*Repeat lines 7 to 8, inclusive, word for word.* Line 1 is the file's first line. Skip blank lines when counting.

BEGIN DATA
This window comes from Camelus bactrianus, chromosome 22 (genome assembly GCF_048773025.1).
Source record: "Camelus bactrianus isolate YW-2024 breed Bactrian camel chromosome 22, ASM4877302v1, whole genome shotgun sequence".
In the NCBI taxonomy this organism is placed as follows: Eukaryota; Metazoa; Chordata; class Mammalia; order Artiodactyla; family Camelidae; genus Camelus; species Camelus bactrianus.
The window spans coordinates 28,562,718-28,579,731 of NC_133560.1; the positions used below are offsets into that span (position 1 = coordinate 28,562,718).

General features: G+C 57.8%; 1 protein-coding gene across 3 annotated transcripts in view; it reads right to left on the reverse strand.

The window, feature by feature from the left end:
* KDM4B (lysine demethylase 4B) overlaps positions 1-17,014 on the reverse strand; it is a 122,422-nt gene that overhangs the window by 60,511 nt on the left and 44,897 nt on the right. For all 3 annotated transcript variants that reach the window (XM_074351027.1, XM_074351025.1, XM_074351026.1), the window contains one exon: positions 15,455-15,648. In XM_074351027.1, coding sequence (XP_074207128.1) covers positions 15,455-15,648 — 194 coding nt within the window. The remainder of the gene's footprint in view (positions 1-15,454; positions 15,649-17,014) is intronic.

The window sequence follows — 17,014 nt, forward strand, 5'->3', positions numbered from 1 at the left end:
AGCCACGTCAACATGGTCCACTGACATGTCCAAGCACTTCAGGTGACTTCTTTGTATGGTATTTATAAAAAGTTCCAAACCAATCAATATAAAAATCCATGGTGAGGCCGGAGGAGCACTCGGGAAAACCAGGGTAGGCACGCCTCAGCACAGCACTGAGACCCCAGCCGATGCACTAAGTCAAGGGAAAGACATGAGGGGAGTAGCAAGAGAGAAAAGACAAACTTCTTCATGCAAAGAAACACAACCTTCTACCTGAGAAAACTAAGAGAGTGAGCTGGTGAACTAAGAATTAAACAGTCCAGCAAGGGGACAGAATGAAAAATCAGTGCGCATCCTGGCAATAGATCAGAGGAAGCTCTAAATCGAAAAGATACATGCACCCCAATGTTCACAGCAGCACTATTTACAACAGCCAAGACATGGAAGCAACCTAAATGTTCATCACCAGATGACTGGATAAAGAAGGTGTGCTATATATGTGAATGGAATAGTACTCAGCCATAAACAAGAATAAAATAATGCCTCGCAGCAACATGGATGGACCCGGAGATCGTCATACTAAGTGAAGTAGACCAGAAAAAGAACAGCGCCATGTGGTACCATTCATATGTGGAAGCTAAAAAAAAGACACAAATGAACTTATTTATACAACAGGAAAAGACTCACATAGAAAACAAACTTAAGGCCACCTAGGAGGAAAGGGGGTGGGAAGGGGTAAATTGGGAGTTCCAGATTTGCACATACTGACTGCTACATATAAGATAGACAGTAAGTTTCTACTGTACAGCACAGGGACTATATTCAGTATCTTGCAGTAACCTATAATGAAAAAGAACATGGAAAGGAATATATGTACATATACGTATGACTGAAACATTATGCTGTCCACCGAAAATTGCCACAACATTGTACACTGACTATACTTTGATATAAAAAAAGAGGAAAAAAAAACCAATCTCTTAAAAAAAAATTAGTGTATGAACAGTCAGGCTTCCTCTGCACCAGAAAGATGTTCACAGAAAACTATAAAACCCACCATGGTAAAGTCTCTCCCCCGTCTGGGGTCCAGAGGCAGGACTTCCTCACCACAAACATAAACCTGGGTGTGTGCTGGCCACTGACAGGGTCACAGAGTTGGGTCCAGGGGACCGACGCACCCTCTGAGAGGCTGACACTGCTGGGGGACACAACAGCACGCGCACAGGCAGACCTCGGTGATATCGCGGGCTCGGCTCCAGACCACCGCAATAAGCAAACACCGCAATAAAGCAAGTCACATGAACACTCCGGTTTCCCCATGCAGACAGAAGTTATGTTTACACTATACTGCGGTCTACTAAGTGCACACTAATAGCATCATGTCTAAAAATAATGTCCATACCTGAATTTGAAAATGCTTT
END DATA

* KDM4B (lysine demethylase 4B) overlaps positions 1-17,014 on the reverse strand; it is a 122,422-nt gene that overhangs the window by 60,511 nt on the left and 44,897 nt on the right. For all 3 annotated transcript variants that reach the window (XM_074351027.1, XM_074351025.1, XM_074351026.1), the window contains one exon: positions 15,455-15,648. In XM_074351027.1, coding sequence (XP_074207128.1) covers positions 15,455-15,648 — 194 coding nt within the window. The remainder of the gene's footprint in view (positions 1-15,454; positions 15,649-17,014) is intronic.

The window sequence follows — 17,014 nt, forward strand, 5'->3', positions numbered from 1 at the left end: